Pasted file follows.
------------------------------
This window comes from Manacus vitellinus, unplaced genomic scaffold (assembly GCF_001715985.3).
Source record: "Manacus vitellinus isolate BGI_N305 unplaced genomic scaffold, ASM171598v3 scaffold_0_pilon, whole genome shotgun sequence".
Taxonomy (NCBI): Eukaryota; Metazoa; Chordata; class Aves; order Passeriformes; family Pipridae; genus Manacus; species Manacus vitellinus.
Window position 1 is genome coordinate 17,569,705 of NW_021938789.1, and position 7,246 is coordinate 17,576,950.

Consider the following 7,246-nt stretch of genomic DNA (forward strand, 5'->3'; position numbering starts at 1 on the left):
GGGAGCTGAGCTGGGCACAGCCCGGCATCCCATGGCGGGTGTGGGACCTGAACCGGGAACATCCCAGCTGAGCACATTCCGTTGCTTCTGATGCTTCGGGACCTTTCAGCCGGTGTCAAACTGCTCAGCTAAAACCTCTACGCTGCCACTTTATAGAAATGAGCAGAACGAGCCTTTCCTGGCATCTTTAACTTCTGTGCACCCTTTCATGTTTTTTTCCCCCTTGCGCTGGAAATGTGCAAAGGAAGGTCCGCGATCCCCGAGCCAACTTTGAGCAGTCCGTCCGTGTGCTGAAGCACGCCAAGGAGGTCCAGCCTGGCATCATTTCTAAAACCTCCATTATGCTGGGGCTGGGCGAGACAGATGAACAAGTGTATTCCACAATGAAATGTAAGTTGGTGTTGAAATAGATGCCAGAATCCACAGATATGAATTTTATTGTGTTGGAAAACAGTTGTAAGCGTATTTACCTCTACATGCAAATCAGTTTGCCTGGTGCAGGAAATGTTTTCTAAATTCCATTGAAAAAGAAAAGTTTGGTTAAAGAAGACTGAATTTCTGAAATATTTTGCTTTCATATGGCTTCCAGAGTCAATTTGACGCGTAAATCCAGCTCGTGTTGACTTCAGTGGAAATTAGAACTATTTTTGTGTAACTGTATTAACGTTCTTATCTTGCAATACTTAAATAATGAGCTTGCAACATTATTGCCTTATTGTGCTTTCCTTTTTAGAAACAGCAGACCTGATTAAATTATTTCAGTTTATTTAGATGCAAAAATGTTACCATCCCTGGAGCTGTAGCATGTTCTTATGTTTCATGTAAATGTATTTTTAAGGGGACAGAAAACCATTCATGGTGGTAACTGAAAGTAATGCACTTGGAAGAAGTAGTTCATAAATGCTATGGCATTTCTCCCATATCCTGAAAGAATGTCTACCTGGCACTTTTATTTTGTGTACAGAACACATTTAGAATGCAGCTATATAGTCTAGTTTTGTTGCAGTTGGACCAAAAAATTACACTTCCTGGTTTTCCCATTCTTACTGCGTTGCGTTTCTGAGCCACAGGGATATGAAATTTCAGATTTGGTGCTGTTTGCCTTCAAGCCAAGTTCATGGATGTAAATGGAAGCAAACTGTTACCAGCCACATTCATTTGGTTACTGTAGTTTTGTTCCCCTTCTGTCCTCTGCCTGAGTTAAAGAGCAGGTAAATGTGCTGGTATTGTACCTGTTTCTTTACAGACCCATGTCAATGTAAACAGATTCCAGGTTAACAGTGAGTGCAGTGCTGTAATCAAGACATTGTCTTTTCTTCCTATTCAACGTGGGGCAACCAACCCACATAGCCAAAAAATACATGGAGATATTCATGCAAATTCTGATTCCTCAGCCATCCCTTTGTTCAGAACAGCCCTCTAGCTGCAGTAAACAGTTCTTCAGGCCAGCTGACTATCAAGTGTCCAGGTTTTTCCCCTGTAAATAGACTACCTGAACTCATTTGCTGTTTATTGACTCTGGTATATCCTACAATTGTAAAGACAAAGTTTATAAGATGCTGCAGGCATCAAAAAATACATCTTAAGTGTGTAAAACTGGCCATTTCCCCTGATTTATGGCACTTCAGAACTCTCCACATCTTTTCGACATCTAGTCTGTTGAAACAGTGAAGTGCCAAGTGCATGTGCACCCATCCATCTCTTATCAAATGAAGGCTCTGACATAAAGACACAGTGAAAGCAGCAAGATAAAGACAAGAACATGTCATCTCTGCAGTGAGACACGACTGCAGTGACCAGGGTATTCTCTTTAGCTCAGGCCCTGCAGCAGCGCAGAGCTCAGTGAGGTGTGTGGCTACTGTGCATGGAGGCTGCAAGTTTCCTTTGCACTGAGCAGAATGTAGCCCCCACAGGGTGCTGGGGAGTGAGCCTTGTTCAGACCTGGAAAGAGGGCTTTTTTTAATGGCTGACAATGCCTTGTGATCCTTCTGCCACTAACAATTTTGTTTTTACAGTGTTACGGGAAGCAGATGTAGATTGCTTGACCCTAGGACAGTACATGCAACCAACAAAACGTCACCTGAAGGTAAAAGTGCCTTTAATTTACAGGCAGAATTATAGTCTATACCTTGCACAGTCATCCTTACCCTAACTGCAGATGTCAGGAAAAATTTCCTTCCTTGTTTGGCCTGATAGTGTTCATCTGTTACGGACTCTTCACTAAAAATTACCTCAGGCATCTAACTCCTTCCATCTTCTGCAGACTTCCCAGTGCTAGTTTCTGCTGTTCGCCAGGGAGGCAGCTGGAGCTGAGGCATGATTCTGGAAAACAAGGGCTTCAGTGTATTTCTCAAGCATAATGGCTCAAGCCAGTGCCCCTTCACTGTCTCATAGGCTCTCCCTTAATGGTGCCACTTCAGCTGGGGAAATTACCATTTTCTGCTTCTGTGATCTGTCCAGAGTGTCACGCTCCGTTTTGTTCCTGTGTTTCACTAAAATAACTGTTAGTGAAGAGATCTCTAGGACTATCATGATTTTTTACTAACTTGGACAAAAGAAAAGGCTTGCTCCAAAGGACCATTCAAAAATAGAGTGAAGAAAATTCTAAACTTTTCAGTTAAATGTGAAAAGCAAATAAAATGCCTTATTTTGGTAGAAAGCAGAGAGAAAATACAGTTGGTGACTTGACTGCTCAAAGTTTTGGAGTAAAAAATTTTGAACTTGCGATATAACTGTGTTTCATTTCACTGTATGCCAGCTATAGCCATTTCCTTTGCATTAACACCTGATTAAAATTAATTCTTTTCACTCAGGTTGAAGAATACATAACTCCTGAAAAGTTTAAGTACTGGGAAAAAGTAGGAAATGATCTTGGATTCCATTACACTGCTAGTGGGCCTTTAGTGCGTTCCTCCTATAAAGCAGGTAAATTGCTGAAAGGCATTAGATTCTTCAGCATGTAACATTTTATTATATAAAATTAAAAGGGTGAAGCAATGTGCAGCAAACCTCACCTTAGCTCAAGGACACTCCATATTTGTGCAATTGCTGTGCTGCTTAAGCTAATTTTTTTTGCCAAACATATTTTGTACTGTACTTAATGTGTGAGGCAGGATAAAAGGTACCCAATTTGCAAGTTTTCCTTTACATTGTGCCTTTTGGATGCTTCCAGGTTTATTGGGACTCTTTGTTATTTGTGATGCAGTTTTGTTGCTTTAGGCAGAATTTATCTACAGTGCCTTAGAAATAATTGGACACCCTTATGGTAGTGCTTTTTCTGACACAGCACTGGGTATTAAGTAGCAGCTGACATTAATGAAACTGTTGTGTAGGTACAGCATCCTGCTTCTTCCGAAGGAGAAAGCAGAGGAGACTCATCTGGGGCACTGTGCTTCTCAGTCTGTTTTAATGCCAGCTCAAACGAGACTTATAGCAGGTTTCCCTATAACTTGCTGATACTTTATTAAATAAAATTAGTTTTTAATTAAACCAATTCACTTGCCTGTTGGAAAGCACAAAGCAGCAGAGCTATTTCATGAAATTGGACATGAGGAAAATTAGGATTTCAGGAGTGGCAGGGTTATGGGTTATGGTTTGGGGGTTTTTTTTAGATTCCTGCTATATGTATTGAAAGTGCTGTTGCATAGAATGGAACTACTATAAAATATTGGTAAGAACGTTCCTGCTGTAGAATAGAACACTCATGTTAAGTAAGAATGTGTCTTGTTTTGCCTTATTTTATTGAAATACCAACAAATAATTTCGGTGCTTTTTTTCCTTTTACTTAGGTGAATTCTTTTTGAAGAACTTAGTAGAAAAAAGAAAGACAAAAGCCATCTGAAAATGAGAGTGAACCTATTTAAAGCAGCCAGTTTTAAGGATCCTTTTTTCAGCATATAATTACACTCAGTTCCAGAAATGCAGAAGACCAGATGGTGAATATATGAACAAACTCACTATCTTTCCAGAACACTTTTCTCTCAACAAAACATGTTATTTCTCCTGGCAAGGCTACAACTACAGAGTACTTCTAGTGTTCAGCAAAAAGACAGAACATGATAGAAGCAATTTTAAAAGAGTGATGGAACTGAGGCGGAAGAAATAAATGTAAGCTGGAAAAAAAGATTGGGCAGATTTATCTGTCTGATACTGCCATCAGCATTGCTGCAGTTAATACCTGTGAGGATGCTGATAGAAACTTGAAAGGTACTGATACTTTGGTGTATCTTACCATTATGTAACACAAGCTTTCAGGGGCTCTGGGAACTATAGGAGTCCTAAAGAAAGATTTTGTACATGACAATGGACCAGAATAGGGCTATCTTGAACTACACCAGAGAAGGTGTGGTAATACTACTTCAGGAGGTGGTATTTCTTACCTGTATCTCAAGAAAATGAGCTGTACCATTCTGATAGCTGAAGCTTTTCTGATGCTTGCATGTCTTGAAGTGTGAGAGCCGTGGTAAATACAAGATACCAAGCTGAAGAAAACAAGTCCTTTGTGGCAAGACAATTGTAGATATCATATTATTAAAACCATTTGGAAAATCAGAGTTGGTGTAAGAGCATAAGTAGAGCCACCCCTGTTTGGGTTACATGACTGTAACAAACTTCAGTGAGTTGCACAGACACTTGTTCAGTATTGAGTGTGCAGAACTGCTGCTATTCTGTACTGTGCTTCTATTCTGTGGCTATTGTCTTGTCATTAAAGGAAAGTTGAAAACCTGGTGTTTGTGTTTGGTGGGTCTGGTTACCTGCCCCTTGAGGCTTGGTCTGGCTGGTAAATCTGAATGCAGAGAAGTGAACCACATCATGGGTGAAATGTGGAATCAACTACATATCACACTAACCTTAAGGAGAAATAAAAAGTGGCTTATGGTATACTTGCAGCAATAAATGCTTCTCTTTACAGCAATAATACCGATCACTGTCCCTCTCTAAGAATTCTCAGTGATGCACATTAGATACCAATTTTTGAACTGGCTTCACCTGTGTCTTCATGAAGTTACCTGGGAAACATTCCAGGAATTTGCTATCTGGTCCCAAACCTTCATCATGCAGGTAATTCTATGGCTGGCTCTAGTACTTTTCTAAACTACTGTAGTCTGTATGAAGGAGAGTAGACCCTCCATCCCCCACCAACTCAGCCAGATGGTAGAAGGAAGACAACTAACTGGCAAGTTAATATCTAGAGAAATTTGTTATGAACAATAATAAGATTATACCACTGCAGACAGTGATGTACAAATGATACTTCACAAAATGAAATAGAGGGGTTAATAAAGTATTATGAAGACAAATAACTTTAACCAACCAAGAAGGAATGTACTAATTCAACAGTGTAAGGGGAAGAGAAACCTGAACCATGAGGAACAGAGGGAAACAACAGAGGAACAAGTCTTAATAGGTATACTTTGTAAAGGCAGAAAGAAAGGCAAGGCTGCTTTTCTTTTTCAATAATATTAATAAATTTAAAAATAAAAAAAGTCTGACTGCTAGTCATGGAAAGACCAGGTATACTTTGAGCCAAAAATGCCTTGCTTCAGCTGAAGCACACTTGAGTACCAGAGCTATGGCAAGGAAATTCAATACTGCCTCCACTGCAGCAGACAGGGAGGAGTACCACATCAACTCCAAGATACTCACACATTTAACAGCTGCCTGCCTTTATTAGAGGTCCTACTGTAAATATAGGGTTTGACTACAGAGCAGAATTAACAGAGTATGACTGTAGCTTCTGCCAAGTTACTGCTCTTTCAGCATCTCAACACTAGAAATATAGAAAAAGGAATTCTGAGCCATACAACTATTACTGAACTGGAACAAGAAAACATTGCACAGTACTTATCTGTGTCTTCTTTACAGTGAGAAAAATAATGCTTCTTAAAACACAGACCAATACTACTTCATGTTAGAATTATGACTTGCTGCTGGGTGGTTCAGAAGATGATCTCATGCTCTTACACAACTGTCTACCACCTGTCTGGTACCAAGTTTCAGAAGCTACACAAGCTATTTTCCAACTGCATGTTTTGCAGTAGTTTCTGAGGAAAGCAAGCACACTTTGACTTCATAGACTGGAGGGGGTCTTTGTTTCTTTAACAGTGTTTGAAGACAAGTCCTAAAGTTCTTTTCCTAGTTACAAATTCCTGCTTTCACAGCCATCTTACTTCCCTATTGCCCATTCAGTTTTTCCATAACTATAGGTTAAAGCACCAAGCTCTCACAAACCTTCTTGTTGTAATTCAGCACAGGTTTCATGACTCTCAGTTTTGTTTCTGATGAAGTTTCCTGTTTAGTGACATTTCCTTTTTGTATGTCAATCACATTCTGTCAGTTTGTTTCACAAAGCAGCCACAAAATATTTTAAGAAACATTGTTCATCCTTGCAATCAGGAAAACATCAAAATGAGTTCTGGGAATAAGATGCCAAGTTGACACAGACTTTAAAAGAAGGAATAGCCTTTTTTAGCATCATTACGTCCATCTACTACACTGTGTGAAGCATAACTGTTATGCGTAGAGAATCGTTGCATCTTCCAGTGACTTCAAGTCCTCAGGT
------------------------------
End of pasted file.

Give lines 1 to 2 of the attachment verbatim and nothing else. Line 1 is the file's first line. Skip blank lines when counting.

This window comes from Manacus vitellinus, unplaced genomic scaffold (assembly GCF_001715985.3).
Source record: "Manacus vitellinus isolate BGI_N305 unplaced genomic scaffold, ASM171598v3 scaffold_0_pilon, whole genome shotgun sequence".